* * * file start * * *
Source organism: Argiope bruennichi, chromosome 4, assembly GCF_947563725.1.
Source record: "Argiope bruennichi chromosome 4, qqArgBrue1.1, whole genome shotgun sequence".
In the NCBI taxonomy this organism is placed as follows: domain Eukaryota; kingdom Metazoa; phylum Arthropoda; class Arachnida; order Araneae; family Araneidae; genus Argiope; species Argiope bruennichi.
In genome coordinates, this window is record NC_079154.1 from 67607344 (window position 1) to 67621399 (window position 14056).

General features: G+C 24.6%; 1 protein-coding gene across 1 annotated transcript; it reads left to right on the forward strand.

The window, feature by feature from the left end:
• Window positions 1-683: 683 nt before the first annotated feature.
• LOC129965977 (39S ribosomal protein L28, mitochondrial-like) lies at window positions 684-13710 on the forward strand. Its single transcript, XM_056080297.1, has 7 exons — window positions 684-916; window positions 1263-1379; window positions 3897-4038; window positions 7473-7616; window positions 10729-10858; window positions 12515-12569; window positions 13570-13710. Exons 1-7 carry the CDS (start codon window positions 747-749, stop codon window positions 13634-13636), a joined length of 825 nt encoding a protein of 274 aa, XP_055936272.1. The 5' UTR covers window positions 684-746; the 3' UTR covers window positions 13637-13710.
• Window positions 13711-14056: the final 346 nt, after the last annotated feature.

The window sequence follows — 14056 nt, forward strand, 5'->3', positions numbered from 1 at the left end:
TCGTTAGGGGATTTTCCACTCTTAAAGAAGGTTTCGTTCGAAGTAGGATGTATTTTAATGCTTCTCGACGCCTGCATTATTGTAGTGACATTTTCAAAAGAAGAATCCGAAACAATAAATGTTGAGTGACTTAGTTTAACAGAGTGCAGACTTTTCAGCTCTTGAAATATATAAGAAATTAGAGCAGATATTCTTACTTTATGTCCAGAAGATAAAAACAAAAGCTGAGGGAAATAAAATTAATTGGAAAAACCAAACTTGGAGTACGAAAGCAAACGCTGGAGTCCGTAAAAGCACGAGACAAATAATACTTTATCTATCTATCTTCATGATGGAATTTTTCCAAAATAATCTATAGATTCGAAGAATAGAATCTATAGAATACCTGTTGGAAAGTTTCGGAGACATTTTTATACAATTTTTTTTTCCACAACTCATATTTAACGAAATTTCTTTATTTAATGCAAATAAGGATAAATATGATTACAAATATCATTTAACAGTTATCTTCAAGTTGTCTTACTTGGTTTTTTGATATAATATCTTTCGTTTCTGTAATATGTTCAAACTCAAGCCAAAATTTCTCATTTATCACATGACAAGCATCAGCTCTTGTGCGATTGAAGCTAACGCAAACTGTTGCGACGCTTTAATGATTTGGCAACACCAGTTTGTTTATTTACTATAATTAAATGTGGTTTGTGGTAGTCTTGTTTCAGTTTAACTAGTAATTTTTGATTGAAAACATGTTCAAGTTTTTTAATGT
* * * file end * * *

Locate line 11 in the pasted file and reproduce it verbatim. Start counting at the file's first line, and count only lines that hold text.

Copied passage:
TCGTTAGGGGATTTTCCACTCTTAAAGAAGGTTTCGTTCGAAGTAGGATGTATTTTAATGCTTCTCGACGCCTGCATTATTGTAGTGACATTTTCAAAAGAAGAATCCGAAACAATAAATGTTGAGTGACTTAGTTTAACAGAGTGCAGACTTTTCAGCTCTTGAAATATATAAGAAATTAGAGCAGATATTCTTACTTTATGTCCAGAAGATAAAAACAAAAGCTGAGGGAAATAAAATTAATTGGAAAAACCAAACTTGGAGTACGAAAGCAAACGCTGGAGTCCGTAAAAGCACGAGACAAATAATACTTTATCTATCTATCTTCATGATGGAATTTTTCCAAAATAATCTATAGATTCGAAGAATAGAATCTATAGAATACCTGTTGGAAAGTTTCGGAGACATTTTTATACAATTTTTTTTTCCACAACTCATATTTAACGAAATTTCTTTATTTAATGCAAATAAGGATAAATATGATTACAAATATCATTTAACAGTTATCTTCAAGTTGTCTTACTTGGTTTTTTGATATAATATCTTTCGTTTCTGTAATATGTTCAAACTCAAGCCAAAATTTCTCATTTATCACATGACAAGCATCAGCTCTTGTGCGATTGAAGCTAACGCAAACTGTTGCGACGCTTTAATGATTTGGCAACACCAGTTTGTTTATTTACTATAATTAAATGTGGTTTGTGGTAGTCTTGTTTCAGTTTAACTAGTAATTTTTGATTGAAAACATGTTCAAGTTTTTTAATGT